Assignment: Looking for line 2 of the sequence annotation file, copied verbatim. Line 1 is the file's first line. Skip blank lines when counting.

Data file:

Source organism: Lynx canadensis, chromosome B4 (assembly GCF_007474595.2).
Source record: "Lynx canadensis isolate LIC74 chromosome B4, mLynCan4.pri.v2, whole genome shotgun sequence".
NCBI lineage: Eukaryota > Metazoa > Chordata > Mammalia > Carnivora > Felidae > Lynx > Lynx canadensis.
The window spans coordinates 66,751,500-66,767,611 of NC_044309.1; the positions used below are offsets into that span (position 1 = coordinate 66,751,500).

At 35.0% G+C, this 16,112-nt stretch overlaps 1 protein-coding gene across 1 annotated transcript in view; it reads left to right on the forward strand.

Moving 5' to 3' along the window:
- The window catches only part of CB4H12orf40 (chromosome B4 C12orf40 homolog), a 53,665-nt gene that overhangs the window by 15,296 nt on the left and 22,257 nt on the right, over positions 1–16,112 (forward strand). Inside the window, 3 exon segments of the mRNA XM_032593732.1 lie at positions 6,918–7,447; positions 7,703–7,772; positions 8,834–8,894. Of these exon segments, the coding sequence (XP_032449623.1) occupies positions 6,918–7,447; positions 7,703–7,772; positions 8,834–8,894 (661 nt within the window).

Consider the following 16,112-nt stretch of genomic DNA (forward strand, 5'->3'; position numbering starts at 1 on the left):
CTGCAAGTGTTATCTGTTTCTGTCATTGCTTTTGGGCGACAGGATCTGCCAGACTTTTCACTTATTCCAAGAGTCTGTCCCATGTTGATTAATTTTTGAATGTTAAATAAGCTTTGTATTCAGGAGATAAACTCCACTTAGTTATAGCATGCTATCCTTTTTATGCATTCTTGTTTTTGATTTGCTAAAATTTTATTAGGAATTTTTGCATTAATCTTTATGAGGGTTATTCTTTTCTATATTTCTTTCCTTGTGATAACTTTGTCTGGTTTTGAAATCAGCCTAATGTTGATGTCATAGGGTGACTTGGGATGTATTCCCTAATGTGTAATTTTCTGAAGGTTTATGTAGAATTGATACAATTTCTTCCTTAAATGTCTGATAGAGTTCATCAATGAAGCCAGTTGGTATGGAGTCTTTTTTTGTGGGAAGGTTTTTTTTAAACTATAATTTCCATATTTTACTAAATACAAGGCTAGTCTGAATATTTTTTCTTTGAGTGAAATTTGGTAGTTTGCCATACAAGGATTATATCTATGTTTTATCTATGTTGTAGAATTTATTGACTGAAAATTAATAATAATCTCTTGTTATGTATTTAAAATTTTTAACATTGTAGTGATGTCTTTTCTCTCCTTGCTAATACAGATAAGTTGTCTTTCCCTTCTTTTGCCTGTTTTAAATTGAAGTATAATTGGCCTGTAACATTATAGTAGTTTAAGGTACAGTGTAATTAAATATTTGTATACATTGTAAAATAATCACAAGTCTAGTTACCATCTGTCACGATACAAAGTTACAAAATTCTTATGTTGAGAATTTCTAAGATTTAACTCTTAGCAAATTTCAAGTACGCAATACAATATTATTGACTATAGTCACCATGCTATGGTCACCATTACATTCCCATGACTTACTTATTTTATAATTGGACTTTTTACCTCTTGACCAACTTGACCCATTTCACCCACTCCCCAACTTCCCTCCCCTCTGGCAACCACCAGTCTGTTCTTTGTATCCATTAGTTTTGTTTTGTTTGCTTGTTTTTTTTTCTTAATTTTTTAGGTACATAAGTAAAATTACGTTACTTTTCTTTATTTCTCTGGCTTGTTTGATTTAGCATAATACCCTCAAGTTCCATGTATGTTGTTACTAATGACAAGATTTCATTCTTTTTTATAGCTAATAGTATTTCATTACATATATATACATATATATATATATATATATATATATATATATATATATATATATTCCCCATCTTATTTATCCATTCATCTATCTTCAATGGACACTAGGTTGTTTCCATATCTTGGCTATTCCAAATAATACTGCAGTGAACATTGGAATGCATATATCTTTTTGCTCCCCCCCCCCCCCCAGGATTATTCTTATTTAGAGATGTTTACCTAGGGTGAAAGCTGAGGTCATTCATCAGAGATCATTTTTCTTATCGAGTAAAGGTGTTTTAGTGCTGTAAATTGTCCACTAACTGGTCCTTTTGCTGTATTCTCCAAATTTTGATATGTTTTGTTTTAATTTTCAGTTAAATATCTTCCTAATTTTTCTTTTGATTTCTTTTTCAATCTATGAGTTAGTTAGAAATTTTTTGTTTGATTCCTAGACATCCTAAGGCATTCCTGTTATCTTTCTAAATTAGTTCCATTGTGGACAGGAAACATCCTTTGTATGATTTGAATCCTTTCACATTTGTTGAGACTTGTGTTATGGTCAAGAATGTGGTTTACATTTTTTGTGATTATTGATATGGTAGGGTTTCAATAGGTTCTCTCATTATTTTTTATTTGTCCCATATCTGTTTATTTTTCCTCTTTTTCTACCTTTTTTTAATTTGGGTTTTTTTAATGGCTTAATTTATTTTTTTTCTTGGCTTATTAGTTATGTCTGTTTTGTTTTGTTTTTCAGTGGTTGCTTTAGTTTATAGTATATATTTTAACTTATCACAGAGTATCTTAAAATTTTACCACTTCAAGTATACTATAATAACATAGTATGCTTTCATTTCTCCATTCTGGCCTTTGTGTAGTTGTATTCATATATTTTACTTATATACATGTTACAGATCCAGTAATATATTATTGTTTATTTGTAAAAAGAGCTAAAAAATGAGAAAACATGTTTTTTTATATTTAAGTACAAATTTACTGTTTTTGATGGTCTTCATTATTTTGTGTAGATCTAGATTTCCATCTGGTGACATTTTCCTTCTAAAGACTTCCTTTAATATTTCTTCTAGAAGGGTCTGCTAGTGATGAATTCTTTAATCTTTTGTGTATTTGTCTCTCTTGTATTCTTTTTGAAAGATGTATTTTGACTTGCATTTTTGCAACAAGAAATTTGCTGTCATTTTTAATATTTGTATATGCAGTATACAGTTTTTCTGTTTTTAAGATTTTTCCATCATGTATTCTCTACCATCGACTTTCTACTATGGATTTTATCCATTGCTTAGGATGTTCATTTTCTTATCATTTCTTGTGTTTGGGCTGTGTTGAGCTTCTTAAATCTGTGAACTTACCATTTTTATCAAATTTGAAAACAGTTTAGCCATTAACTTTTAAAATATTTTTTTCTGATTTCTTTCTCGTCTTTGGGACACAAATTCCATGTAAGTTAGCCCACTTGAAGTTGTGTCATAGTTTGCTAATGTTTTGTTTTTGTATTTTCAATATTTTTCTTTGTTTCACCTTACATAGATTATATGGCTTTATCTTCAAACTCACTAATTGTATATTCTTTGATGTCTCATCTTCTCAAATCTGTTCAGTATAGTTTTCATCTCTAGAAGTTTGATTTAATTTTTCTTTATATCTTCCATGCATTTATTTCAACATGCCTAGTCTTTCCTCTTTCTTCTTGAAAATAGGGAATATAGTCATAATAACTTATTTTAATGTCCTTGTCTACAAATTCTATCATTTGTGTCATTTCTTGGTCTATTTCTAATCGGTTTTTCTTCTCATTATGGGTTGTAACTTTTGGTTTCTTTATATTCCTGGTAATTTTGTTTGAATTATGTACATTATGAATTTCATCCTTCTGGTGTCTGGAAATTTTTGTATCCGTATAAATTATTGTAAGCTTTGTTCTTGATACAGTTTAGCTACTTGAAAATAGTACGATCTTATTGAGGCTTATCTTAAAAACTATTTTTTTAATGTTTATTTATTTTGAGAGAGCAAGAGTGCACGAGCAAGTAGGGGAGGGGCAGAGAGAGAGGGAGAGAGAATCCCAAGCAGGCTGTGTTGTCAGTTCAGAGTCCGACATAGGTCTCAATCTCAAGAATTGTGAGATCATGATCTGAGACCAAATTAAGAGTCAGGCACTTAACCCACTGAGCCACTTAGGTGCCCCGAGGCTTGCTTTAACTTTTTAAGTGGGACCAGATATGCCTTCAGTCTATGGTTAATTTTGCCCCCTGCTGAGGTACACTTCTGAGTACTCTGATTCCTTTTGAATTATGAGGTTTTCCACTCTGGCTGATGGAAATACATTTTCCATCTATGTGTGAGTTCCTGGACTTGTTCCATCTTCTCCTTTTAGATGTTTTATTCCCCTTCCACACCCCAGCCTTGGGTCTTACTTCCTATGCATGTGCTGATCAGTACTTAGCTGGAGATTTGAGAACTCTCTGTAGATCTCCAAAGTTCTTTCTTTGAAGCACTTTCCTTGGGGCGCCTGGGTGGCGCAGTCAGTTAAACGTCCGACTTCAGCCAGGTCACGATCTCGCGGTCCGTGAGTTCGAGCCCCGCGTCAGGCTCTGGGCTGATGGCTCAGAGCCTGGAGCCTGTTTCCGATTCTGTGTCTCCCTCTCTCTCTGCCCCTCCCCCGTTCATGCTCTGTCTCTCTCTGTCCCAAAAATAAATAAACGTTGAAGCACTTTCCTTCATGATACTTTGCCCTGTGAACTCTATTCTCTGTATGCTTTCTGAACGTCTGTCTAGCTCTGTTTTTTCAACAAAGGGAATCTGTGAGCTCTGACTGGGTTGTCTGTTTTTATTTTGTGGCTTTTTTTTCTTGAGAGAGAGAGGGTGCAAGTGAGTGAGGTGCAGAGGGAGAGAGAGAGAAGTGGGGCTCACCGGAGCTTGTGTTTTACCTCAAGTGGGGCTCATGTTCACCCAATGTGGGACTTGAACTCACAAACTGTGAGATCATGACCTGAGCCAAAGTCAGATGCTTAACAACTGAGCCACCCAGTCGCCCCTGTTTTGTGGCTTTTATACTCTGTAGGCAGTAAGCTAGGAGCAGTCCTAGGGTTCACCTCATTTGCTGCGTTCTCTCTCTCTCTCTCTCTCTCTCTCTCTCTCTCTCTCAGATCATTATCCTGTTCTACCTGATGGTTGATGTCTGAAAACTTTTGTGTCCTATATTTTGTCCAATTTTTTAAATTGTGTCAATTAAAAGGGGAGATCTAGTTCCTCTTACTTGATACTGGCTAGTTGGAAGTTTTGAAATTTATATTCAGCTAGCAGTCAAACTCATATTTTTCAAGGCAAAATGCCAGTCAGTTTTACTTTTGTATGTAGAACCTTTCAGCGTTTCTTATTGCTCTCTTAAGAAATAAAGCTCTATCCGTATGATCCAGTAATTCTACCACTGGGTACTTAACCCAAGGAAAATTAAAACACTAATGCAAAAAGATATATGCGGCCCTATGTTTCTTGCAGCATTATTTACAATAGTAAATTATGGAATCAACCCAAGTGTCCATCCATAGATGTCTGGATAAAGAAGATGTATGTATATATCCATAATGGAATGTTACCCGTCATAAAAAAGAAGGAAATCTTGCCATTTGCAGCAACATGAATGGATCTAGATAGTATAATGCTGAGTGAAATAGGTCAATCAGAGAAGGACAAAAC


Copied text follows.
Source record: "Lynx canadensis isolate LIC74 chromosome B4, mLynCan4.pri.v2, whole genome shotgun sequence".